Tag: Fiction

Are You Enjoying? by Mira Sethi

Are You Enjoying? by Mira Sethi paints a fresh image of Pakistan that inverts traditional assumptions, offering a funny, complicated and nuanced portrayal of the country. There is a great challenge to breaking away from the past, which many of the characters encounter. The short story collection uses relationships (romantic and otherwise) to explore the

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The Lost World by Michael Crichton – The Folio Society Edition

It is now six years since the secret disaster at Jurassic Park, six years since the extraordinary dream of science and imagination came to a crashing end – the dinosaurs destroyed, the park dismantled, the island indefinitely closed to the public. There are rumors that something has survived…. When Folio Society announced that they had

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Pinky By Sean Nishi

Call me Pinky. My pregnant wife slipped on some afterbirth and fell down the stairs of our Napa Valley bungalow. When she gave birth to our son, William Fontaine III, he had a dent the shape of Mississippi in his forehead. That’s where his grand-pappy, his namesake, is from. We considered it a miracle. What’s

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Roscoe And The Dead Thing By Michael Conley

Roscoe was carrying the dead thing.  The dead thing was in his possession now, and that was all that mattered.  The dogs were following still, but at a wary distance. He’d have felt better if he’d had some sausages to throw them, but he could hardly blame himself for that.  None of this had been

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Bram Stoker’s Dracula – The Folio Society Edition

Bram Stoker’s Dracula is a book that every horror fan should read. Illustration ©Angela Barrett from The Folio Society edition of Dracula It’s a classic after all, and as a horror author I felt a slight bit of shame that I’d not read it before, but I’m glad that I rectified that with the Folio Society edition

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Happy Together By Kate O’Grady

Our father was a big-wig at the Oregon Fish Commission, and the freezer in our spacious mock Tudor home in Clackamas was always chock full with wild salmon and bull trout. My twin brother Jake and I gorged on the rich bouillabaisse and fricassee dishes that our mother served up each evening at exactly seven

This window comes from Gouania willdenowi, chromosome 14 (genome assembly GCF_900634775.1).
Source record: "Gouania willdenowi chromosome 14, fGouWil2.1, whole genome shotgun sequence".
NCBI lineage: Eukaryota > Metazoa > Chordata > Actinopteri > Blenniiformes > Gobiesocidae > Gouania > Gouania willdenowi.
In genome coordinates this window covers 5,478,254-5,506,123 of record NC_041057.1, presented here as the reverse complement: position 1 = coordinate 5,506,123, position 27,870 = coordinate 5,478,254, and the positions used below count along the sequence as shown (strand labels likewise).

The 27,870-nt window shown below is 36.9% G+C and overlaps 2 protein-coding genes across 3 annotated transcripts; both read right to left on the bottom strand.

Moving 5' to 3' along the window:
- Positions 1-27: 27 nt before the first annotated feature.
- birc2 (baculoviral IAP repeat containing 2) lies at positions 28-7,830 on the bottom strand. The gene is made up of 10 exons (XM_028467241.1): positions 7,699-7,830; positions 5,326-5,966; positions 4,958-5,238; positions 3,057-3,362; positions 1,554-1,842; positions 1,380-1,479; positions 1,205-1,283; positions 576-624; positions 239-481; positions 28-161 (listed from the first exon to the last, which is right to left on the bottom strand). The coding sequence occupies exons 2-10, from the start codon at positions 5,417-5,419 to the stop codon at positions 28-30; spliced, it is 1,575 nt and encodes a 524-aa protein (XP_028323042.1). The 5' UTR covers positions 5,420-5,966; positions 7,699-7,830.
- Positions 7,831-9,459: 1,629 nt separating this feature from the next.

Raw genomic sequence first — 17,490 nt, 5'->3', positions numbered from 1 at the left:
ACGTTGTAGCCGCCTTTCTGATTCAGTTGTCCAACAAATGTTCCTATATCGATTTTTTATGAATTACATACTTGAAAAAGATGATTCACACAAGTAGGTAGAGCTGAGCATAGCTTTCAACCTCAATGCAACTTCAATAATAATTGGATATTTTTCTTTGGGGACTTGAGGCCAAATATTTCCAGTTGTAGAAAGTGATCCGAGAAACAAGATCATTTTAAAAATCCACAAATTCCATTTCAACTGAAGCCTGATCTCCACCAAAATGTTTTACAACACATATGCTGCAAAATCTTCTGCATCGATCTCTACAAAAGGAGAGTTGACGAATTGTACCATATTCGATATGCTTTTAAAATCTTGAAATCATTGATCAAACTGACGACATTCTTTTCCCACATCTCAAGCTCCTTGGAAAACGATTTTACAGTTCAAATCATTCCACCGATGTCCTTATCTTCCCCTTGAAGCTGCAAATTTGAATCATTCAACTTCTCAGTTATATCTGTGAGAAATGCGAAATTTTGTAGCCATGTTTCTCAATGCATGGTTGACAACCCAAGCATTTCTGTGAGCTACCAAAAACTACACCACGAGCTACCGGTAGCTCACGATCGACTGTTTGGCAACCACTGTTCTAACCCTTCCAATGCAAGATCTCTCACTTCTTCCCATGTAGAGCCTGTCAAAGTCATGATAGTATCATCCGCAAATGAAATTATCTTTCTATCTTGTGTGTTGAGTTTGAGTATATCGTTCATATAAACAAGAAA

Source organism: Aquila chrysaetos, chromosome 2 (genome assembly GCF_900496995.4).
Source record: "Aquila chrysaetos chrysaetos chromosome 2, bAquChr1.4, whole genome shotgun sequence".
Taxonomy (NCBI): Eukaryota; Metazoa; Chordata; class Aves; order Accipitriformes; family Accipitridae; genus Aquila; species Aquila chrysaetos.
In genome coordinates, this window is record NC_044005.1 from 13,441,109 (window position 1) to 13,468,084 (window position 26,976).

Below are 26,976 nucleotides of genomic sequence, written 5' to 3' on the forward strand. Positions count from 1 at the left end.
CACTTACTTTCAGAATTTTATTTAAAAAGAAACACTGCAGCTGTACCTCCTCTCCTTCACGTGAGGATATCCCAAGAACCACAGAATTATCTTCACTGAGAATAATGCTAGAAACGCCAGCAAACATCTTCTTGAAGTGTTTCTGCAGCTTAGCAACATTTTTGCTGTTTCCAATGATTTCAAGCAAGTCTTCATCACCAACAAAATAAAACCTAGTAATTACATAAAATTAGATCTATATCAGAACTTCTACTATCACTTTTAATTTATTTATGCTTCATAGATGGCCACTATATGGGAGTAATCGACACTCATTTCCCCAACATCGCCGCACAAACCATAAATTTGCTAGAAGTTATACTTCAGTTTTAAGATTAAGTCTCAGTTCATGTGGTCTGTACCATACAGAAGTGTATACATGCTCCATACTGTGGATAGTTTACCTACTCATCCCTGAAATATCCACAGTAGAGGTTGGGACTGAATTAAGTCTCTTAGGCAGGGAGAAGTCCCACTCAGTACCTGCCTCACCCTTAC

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I Know What I Saw by Imran Mahmood

Pushing the boundaries of the traditional whodunnit tale, I Know What I Saw by Imran Mahmood is a remarkable story of grief and memory. “When I remember my life before, I am really reimagining it, in flashes, in tiny abstract glimpses. And in that memory,  I compose my own rhythm close enough to match the

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The Final Girl Support Group by Grady Hendrix

The Slasher genre has a mythic status for some, and it is easy to see why: few genres encapsulate the primal fears and survival urge of the human race, and women in particular, the way a Slasher does. Grady Hendrix’s latest novel The Final Girl Support Group goes some way to answering the question of

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The Photo by Scott Jefferson

“Smile!  Everyone’s waiting, young man.”  She was mad at me again, and it was my fault— again.  Camera in hand, she was trying to take a photo of the four of us and I wouldn’t, or couldn’t smile.  My eyes were red and I felt self-conscious.  Who wants a photo taken of themselves when they

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One Night at Saint Peregrine’s By V.J. Hamilton

Dwight hovered in front of the vending machine. Oversalted chips, over-sugared candy bars, or the caloric emptiness of gum. Why did the hospital offer such faux nutritional alternatives; wasn’t that a conflict of interest? When he was a kid, vending machines meant something exotic or exciting. The rare trips to Father’s workplace had always involved

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